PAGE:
The internet, being online, digital life: whatever you call it, it's here to stay. And for many of us it is no longer a separate part of of our lives, it's just another aspect. Before the internet, we didn't get, or expect, all our services for free, nor did we tolerate constant targeted advertising, and having our personal communications trawled through by international companies. Why now? Isn't it time we made the internet grow up? We don't have to throw it out to get back to old-fashioned customer service.
I've been informed (by @bigpumpkin, thanks!) that the Gmail you get with Apps For Business is ad-free. I should have realised this since we actually use it at work (though I rarely use the web interface). This is of course the solution I was suggesting: you pay for the service instead of having it ad-supported. How about a personal-tier version of this then, Google?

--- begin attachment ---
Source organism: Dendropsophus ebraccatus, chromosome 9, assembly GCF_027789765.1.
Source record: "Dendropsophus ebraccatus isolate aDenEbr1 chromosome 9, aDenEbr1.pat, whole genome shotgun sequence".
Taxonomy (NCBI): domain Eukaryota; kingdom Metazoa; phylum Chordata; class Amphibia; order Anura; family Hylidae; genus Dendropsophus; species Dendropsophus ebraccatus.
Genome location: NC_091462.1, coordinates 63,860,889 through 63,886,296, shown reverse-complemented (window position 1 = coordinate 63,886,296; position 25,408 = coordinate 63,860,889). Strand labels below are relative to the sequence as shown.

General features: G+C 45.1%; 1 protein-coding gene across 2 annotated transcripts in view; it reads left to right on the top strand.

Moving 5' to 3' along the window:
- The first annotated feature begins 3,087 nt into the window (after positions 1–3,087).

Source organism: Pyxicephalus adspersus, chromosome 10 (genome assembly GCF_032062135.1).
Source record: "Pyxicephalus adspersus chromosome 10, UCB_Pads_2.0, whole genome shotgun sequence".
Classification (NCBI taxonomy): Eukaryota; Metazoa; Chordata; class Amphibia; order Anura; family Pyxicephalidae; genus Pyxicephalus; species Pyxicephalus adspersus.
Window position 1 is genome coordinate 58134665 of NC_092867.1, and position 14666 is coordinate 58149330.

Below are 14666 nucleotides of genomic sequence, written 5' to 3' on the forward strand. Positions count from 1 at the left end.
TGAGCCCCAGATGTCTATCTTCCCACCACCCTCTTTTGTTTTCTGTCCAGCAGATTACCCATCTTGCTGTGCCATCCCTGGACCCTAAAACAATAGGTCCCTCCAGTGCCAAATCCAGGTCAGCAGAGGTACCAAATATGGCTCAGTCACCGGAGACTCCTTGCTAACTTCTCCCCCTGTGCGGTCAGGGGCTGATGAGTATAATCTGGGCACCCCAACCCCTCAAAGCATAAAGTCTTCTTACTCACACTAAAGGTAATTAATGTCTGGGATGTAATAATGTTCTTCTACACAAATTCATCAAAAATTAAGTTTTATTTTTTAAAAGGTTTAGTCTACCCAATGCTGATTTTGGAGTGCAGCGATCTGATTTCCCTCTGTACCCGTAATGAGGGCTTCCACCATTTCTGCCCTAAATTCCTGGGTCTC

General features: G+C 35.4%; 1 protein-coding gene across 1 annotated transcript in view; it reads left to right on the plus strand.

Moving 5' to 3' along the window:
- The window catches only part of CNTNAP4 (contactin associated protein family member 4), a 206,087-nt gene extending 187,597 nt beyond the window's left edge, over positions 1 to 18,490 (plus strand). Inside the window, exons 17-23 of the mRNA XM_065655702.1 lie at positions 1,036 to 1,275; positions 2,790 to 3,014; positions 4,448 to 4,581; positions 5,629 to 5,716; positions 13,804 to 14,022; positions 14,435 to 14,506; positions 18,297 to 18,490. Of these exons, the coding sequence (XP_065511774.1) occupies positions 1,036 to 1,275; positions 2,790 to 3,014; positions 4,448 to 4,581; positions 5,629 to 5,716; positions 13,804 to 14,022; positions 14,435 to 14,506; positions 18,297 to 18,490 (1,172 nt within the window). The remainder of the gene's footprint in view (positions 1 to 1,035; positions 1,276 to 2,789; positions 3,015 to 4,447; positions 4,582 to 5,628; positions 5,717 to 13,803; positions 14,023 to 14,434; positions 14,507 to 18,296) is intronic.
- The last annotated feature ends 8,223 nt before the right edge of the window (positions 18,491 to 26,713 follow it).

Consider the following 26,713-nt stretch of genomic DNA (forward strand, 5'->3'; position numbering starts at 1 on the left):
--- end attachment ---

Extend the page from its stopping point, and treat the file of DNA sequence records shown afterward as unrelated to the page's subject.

This week I was introduced to – and in turn introduced some others to – Branch. In case you're wondering what it is (I did, my first comment was "what is it?"), Branch is a new conversational tool, i.e., somewhere to hold conversations easily, in public or in private, with a branching model borrowed in spirit from Git (the revision and source control system). It's not Just Another Social Network, like one of my friends feared ("who has time to check another social network?"), but another comment indicated that it does have some things in common with social networks: "how is it going to be paid for?". This question lead to a discussion about how, and if, we should pay for social networks, that took place largely on Branch. Here, I've summarised what I said and what I learned. I realise this may go against the point of Branch in some people's minds, but for me this is exactly what it's great for: a place to hold a discussion where ideas can bubble and formulate.